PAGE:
If you offend your business partner, do not ignore the fact that you’ve done so as this will likely jeopardise your relationship. If you are unsure of what to do, it is a good idea to have someone more senior than yourself apologise on your behalf.
Your business partner may expect you to grant them privileges on the basis of your friendship, and vice versa. These usually entail favours for their family. Try to be flexible in receiving and extending these favours and carry out their request. If circumstances later render it impossible, be careful that you are explicit in explaining as Iraqis are prone to taking any testimony that you will try to do something as a promise. Therefore, when you are requested to do something, either keep your word or be plain in explaining that what they’re asking of you would be difficult to complete.If you cannot complete what they’ve asked, your Iraqi counterpart should still appreciate your initial gesture of agreement.
- Iraqi business culture is hierarchical, based on age and position and people defer all decision making to the manager at the highest-level of the business. This individual takes all responsibility and consequences for any decisions made by the company.
- Women rarely hold managerial positions and their input is generally ignored.
- Avoid losing your temper. It is unlikely to further negotiations and will possibly make Iraqis hesitant of doing business with you. Express any reluctance or disapproval calmly, with tact or in a one-on-one setting.
- In Iraq, people prefer to agree on contracts and adhere to them on the basis of trust. Iraqis generally keep word-of-mouth promises, so be clear that what they are saying is what they mean (see next point).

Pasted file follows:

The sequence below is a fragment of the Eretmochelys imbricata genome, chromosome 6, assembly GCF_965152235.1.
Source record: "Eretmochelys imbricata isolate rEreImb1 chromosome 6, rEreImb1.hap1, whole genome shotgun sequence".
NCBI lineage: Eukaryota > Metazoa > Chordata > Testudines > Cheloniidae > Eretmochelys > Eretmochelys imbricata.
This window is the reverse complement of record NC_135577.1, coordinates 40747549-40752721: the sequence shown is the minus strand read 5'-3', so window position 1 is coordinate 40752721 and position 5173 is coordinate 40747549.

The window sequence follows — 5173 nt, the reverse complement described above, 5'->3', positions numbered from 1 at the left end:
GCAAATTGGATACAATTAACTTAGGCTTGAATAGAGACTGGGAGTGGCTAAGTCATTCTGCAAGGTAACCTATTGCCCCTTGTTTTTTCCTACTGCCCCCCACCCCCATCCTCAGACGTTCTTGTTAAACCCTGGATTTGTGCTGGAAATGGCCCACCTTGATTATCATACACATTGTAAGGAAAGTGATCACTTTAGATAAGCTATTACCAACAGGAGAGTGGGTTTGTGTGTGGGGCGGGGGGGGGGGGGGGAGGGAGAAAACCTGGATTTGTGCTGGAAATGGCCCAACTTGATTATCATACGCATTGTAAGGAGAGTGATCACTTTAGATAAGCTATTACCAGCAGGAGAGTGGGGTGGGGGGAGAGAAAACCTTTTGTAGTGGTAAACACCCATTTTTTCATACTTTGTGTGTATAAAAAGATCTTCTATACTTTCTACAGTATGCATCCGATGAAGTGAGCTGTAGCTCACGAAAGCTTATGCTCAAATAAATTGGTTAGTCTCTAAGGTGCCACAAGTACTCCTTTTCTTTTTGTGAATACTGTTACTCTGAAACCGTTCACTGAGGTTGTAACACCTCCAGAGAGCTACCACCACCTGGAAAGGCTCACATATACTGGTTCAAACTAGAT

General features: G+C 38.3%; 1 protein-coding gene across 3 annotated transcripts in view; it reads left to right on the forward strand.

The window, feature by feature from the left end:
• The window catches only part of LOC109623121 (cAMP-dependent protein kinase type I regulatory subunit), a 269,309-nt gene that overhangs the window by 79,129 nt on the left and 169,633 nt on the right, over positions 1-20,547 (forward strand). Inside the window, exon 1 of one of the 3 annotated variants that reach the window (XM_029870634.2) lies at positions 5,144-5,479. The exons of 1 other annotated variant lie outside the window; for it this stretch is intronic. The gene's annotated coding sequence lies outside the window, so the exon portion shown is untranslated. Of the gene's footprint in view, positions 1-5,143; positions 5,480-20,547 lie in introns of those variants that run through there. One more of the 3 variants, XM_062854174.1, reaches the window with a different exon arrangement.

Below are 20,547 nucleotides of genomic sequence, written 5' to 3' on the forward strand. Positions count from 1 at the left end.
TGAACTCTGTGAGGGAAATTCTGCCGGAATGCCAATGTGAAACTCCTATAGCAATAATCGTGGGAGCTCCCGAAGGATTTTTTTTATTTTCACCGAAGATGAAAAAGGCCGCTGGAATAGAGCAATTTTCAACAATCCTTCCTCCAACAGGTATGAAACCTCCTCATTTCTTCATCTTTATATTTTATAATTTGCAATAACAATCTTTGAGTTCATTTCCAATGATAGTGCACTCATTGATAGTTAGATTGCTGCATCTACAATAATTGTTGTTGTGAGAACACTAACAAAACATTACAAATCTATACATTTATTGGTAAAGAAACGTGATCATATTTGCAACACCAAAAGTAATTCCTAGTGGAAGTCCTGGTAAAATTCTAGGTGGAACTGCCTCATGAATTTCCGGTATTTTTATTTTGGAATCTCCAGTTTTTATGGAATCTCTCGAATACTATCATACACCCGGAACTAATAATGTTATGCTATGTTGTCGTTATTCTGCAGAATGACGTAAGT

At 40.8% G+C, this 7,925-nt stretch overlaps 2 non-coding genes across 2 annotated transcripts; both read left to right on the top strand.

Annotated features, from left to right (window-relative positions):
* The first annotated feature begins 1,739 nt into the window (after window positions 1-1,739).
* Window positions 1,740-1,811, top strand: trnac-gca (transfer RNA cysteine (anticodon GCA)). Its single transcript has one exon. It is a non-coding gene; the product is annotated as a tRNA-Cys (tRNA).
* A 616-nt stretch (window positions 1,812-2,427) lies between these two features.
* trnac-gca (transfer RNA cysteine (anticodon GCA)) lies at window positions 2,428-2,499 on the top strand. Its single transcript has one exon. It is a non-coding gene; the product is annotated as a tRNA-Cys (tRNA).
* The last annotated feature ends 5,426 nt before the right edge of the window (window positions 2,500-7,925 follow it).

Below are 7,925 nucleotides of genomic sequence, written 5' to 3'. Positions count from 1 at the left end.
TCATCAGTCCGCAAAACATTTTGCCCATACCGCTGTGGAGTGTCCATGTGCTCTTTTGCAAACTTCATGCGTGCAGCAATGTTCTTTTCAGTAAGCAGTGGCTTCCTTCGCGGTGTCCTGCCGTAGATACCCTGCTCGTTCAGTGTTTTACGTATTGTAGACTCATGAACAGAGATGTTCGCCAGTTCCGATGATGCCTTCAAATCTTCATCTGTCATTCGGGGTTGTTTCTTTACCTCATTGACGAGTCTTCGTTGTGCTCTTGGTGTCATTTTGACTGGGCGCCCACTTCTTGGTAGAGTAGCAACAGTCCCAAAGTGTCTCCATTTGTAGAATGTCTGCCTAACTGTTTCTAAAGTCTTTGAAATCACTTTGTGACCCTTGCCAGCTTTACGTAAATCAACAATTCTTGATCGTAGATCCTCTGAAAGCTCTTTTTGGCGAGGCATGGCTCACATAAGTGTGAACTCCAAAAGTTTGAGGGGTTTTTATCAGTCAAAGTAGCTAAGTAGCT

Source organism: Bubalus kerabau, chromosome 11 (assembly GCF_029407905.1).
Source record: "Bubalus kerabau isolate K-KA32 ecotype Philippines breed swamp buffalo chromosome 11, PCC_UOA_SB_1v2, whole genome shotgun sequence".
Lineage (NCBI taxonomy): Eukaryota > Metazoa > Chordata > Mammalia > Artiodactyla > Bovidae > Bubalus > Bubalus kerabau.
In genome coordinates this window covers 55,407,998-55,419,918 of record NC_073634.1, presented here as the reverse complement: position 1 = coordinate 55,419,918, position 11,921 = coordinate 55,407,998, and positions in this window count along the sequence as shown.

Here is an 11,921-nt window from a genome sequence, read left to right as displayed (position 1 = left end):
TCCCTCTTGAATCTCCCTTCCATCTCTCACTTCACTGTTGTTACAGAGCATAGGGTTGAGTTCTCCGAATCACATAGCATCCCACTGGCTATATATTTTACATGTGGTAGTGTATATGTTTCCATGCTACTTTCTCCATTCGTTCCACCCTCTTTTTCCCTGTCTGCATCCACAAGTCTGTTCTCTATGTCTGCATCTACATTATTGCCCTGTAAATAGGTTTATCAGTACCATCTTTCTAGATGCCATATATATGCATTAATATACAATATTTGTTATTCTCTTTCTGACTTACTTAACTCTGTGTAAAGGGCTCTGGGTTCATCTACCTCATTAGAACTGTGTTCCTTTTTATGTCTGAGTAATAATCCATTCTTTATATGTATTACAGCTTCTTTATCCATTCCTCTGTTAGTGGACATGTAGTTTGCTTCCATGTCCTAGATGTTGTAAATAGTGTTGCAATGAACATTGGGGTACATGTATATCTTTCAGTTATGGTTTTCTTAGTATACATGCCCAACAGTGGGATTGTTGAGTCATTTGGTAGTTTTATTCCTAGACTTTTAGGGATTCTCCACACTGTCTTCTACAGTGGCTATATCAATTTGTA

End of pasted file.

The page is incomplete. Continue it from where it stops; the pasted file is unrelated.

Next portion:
- To questions and requests that require a yes or no answer, an Iraqi's preoccupation with appearances and politeness automatically requires that he/she answer ‘yes’, whether it is true or not. In the Arab world, a flat ‘no’ indicates that you want to end the relationship and causes people to lose face. The polite way for an Iraqi to say no is to say, “I’ll see what I can do”, or something to that effect, no matter how impossible the task may be. After the person has been queried several times concerning his success, an answer such as “I’m still checking” or something similar means no. Such an indirect response also means “I am still your friend/ally—I tried”. Tilting one’s head back while raising the eyebrows can also suddenly indicate no. The best way of finding the underlying meaning is to check for clarification several times and ask open ended questions.
- An Arab may also respond with ‘Inshallah’ which roughly translates to mean "If God will/allows it to happen". Inshallah is a way of saying yes without making any promises. It infers "I will try my best but in the end it is up to God to make it happen". Therefore, if you are unable to achieve what you agreed to, it is not you or anyone else's fault, but the will of God.
- Giving gifts is not necessary but appreciated. However, giving expensive gifts can be misinterpreted as bribery.
- On the Corruption Perception Index (2016), Iraq ranks 166th out of 176 countries, receiving a score of 17 (on a scale from 0 to 100). This perception suggests that the country’s public sector is highly corrupt.